Despite being knifed in the back by her own British Conservative Party, Maggie Thatcher, the "Iron Lady," prevailed in the end with the selection of Thatcherite Chancellor of the Exchequer John Major as her successor.

Thatcher had changed the Tory Party too much to be succeeded by Michael Heseltine, the man who brought her down, or by foreign minister Douglas Hurd, the representative of the old Tory establishment.The non-descript men of the British Tory Party, filled with small-minded personal ambition, had conspired to depose the only leader Britain has had since Churchill. Their excuse was that her popularity had declined, jeopardizing the Conservatives' success in the next election. But the real issue was Margaret Thatcher's political longevity - an inconvenience for the career ambitions of her colleagues, who set about making her unpopular.

First, they painted a picture of her as "national nanny," a person who knew best for every Briton. It is an accurate measure of the anti-Thatcher bias of the British media that this inept description stuck to the person most determined to make the British accept more responsibility for their own lives. Thatcher strove to re-create a self-reliant people who would not lose their political independence to a patronizing government.

Unfortunately for the British, they lacked the independence of thought to see through the caricature of their prime minister, but they had enough independence of spirit left to resent the image of themselves as naifs in need of a children's nurse. Instead of backing their leader in opinion polls, they turned on her for the sake of their own media image.

Having stigmatized their leader, the Tories then set her upon three issues: inflation, the poll tax and European integration.

By creating a successful economy and by privatizing welfare housing, Thatcher created millions of new British homeowners. No sooner had she done this than her former chancellor of the exchequer, Nigel Lawson, unleashed the inflation that she had subdued, thus driving up the interest rates on home mortgages. His excuse was the British pound sterling.

Next came the poll tax. Although parliament was firmly in Conservative hands, many local governments were firmly in left-wing hands. Property owners, especially where they were a political minority, were being brutally exploited. Local services were being run down, while all sorts of freakish left-wing causes were rolling in money. To introduce an element of accountability into local government, Thatcher replaced the local property tax with a residency tax in order to put the pockets of all voters at risk, not just those of homeowners.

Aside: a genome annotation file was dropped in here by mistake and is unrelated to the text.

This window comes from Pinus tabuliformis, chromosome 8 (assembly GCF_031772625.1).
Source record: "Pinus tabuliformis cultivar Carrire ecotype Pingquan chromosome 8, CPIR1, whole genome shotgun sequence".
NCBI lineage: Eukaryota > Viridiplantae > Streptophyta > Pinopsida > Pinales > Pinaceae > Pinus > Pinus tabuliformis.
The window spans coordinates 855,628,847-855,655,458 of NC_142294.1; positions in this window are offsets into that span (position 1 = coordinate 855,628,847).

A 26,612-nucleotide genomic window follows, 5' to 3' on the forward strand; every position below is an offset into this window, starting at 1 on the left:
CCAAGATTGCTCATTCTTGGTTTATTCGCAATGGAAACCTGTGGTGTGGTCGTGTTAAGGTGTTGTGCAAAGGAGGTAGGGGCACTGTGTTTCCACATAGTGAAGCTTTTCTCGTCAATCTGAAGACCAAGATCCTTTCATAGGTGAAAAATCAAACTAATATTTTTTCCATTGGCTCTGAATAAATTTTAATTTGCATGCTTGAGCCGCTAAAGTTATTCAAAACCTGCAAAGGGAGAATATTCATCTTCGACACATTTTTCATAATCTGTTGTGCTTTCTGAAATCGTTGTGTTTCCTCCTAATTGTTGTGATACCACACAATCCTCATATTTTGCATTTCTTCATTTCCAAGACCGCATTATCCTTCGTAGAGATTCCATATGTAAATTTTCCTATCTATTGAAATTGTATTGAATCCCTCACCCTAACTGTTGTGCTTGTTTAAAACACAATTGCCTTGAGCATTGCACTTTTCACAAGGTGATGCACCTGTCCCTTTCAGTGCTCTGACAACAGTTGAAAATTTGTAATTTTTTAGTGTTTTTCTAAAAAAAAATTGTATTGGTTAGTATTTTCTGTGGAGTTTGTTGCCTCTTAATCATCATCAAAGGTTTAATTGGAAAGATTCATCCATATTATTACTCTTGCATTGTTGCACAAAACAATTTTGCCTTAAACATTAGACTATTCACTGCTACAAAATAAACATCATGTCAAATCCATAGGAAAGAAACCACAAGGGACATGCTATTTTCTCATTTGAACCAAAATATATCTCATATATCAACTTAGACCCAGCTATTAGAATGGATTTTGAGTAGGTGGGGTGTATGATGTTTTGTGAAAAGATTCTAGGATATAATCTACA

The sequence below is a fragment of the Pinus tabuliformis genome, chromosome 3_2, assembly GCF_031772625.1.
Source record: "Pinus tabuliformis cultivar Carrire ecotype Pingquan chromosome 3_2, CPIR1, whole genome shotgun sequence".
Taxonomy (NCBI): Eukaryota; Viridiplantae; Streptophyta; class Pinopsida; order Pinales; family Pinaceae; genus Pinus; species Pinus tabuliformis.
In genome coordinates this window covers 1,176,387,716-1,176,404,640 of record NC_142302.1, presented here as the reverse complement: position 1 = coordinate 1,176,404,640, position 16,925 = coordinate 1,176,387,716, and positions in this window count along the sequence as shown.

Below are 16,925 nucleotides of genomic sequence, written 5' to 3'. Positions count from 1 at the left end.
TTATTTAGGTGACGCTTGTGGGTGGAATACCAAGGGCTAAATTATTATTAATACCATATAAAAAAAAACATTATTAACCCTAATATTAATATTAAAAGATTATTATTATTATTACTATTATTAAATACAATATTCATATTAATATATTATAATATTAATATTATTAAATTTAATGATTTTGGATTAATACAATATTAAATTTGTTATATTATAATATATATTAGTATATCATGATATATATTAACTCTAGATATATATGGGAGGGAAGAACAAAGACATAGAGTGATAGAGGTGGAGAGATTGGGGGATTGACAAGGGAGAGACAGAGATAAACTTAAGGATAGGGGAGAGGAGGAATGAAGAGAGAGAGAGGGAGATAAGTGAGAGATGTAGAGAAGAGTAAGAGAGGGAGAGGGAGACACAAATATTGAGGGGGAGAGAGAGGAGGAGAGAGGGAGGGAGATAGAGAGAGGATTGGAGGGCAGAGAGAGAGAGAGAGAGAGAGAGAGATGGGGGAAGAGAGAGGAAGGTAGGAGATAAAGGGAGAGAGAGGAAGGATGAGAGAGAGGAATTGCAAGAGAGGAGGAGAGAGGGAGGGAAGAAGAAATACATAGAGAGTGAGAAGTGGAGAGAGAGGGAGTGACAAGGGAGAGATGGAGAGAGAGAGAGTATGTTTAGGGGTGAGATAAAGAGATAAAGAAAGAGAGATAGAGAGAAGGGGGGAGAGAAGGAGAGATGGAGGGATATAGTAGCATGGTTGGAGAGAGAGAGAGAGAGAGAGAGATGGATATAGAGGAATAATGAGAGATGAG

The residency tax was bitterly resented by those who had enjoyed a free ride at the expense of others. Riots organized by the political left broke out over the poll tax. Thatcher's Tory colleagues quickly seized on the tax for which they had voted as more evidence of a headstrong woman losing her grip.

The final issue was European integration. Originally the Common Market was an economic charter based on free trade, but European socialists, subsidized farmers and non-competitive state enterprises found a way to subvert the treaty by changing the emphasis to political integration. The unelected European Community bureaucrats in Brussels believe the best way to gain power over the national elected governments is with a European central bank and a common currency.

By contrast to Thatcher's sensible position, the new Conservative government will not be worth a row of pins, and the British electorate will have no reason to vote for it except fear of the Labor Party's candidate.